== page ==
Sigh!

I guess we all have our work cut out for us, no?

This is but one of many topics discussing the Catholic Faith that makes me more aware of just how lacking or at least apparently lacking Catholic education has been. But is it all really the fault of the Catholic Church?

Just look at how many Catholics vote and think today! What is one to do to reverse the tide?

I’m only a new convert, but the work is overwhelming from a human standpoint. Thank God that isn’t the end of things!!! - Mfaustina1

Remember the work is not just overwhelming, but it is unattainable outside an abundance of Grace. We don’t have to bear the brunt of the work, Christ will. We need only get out of the way, and mend our will with His. Selfishness and self centeredness is the root of all sin. Selflessness is the cure, but apart from Christ and the Sacraments it is impossible to be selfless. May we be willing to turn our will and our lives over to the care of God as we understand him through the Church.

I converted to the church in 1992. I have no idea what this “Catholic guilt” thing is.

1ke, In the history of our church this last century there were two distinct areas of thought. First, everything was considered a sin. Then after The 2nd Vatican Council, nothing was considered a sin. By the time you came home to the church, much work was done to bring some sanity back to the faithful. Many who have been away from the church for some time, only remember when it was taught that God was was a very cold ruler that only wanted to tell you that you were bad. (Catholic Guilt) Now we know that God must be feared, but that at the same time, he has a great love for all his creatures and desires that all will spend eternity with him. Hope this helps a little.

May God bless you and your family,
Deacon Tony SFO

I was recieved into full communion with the Church from Anglicanism - my wife (cradle Catholic) sighed one day and said ‘You are lucky, you have all the good things of faith but without the heavy guilt’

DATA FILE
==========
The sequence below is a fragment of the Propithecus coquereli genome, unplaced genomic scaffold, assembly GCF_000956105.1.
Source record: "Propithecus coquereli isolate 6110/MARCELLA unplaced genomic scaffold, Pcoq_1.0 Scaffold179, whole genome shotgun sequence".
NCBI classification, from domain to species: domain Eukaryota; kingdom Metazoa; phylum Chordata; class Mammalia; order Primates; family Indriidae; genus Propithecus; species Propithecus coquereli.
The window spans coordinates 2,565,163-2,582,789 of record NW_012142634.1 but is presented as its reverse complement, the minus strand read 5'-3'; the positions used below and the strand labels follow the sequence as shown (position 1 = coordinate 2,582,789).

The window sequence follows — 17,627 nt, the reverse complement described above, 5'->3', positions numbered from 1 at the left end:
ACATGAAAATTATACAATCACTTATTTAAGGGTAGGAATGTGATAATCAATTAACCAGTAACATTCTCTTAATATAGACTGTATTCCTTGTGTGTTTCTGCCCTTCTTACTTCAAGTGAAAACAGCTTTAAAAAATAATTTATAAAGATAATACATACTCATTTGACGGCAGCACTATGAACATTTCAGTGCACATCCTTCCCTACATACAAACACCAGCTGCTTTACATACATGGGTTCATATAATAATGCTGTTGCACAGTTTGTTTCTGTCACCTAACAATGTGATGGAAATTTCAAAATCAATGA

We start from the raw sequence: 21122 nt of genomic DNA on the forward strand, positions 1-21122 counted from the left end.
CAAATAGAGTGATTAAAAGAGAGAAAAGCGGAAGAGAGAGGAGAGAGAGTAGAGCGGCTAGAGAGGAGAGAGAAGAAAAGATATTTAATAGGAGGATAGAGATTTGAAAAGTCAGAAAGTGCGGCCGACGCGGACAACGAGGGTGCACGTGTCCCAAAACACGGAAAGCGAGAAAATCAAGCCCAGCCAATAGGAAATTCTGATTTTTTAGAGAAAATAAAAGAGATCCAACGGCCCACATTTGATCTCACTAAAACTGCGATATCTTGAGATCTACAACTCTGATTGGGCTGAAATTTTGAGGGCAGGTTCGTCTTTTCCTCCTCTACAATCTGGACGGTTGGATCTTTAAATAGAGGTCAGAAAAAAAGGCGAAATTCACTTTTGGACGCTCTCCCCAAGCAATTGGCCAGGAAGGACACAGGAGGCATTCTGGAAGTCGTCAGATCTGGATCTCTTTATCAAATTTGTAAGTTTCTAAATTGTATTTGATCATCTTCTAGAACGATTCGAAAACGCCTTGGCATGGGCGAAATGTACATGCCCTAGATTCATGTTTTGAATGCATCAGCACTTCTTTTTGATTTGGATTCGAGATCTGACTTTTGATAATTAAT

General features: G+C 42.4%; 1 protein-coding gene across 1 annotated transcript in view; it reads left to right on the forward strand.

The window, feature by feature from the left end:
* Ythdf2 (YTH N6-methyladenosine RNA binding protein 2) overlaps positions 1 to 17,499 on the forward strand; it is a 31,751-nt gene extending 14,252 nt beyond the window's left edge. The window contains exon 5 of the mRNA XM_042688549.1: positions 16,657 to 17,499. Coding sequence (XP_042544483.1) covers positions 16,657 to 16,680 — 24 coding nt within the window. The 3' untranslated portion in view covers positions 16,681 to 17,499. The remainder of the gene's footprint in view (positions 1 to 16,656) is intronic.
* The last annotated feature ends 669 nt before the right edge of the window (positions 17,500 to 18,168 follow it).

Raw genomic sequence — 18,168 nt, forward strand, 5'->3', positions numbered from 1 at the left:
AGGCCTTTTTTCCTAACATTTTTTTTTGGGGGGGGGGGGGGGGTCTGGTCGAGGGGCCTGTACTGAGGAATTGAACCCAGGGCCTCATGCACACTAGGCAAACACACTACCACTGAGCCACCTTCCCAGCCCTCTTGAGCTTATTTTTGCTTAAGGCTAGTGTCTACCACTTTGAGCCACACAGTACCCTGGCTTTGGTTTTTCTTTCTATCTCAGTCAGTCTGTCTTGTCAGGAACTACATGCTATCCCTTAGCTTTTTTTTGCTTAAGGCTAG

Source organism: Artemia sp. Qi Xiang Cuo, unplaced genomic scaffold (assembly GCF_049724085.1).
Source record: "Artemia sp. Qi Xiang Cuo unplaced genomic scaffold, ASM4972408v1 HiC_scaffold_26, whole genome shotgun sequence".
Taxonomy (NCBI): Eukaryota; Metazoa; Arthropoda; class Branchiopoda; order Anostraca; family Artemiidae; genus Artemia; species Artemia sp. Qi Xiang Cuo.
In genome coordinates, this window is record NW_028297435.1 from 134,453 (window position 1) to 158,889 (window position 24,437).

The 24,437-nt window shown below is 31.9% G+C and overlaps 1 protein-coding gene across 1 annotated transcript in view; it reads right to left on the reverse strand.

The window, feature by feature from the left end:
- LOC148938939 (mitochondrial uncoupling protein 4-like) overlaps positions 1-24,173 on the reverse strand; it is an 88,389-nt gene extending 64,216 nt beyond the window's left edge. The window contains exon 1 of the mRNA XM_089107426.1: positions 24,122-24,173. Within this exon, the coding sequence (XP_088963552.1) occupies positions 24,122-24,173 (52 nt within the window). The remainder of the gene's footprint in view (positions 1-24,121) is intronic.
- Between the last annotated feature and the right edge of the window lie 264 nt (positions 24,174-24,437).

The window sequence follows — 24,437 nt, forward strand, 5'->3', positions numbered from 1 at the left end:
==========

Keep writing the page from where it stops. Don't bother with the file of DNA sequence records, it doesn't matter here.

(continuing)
I have sympathy for cradle Catholics who had to endure this sort of thing (and these are examples from less than thirty years ago)

Nun ’ Look at the trees out there. Look at the leaves falling. That’s your souls falling straight to hell if you sin’

(To a class of primary children)

Priest: If you commit a mortal sin, you can never be forgiven, you will go to hell.

These are obviously wrong, but said to children by those in authority in the church.

I don’t think Protestant guilt is any different by the way!

JGC is SO right! All those pre-SVII years were very similar for Protestants. (I entered the Catholic Church 4 years ago.) The problem with Protestant guilt is that there is no place to go with it, you just keep schlepping it around with you. Example: When I was about 7 or 8, I had done something naughty – who knows what, how naughty can a 7 or 8-year old be? – and my father said after chastizing me that it was no more than to be expected, I was just born a wicked, wicked little girl. And I was Daddy’s pet! I think it reflected on the upbringing he had.

BTW, did I mention, I love Confession? :yup:

There’s also such thing as “Catholic Forgiveness.”

[quote=1ke]I converted to the church in 1992. I have no idea what this “Catholic guilt” thing is.
[/quote]

Don’t feel lost on such ideas. I was born into a Catholic family, received first instructions there and then in parocial school. When I first heard this ‘guilt’ term used by some ex-Catholic, I wondered what on earth was being refered to.

And I’m over 70 years old. :smiley:

Kotton